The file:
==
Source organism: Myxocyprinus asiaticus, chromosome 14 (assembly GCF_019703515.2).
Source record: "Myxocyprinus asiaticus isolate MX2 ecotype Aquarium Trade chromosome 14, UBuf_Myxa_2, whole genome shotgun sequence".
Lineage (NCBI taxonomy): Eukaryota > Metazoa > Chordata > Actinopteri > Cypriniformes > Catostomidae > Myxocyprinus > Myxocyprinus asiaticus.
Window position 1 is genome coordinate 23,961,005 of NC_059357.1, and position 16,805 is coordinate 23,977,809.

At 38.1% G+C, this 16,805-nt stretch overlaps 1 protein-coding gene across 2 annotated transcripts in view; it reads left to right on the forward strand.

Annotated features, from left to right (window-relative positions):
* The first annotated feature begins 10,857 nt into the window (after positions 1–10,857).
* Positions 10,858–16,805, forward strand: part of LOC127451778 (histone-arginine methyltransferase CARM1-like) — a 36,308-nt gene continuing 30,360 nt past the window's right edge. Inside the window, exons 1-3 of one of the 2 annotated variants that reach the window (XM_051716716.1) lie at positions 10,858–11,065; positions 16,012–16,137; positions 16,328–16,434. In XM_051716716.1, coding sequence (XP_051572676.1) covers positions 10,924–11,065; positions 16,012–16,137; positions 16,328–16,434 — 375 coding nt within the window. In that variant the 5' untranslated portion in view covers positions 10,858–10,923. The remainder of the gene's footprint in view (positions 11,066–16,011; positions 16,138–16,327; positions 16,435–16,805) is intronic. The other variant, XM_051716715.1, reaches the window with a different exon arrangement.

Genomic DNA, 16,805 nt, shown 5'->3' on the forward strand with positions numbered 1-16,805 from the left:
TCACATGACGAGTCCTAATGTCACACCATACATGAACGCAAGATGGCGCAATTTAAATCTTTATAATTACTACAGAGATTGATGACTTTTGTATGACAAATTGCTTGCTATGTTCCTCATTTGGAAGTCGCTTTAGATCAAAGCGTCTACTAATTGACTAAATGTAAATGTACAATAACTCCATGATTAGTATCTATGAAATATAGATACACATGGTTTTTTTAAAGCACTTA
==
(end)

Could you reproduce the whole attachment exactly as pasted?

Source organism: Myxocyprinus asiaticus, chromosome 14 (assembly GCF_019703515.2).
Source record: "Myxocyprinus asiaticus isolate MX2 ecotype Aquarium Trade chromosome 14, UBuf_Myxa_2, whole genome shotgun sequence".
Lineage (NCBI taxonomy): Eukaryota > Metazoa > Chordata > Actinopteri > Cypriniformes > Catostomidae > Myxocyprinus > Myxocyprinus asiaticus.
Window position 1 is genome coordinate 23,961,005 of NC_059357.1, and position 16,805 is coordinate 23,977,809.

At 38.1% G+C, this 16,805-nt stretch overlaps 1 protein-coding gene across 2 annotated transcripts in view; it reads left to right on the forward strand.

Annotated features, from left to right (window-relative positions):
* The first annotated feature begins 10,857 nt into the window (after positions 1–10,857).
* Positions 10,858–16,805, forward strand: part of LOC127451778 (histone-arginine methyltransferase CARM1-like) — a 36,308-nt gene continuing 30,360 nt past the window's right edge. Inside the window, exons 1-3 of one of the 2 annotated variants that reach the window (XM_051716716.1) lie at positions 10,858–11,065; positions 16,012–16,137; positions 16,328–16,434. In XM_051716716.1, coding sequence (XP_051572676.1) covers positions 10,924–11,065; positions 16,012–16,137; positions 16,328–16,434 — 375 coding nt within the window. In that variant the 5' untranslated portion in view covers positions 10,858–10,923. The remainder of the gene's footprint in view (positions 11,066–16,011; positions 16,138–16,327; positions 16,435–16,805) is intronic. The other variant, XM_051716715.1, reaches the window with a different exon arrangement.

Genomic DNA, 16,805 nt, shown 5'->3' on the forward strand with positions numbered 1-16,805 from the left:
TCACATGACGAGTCCTAATGTCACACCATACATGAACGCAAGATGGCGCAATTTAAATCTTTATAATTACTACAGAGATTGATGACTTTTGTATGACAAATTGCTTGCTATGTTCCTCATTTGGAAGTCGCTTTAGATCAAAGCGTCTACTAATTGACTAAATGTAAATGTACAATAACTCCATGATTAGTATCTATGAAATATAGATACACATGGTTTTTTTAAAGCACTTA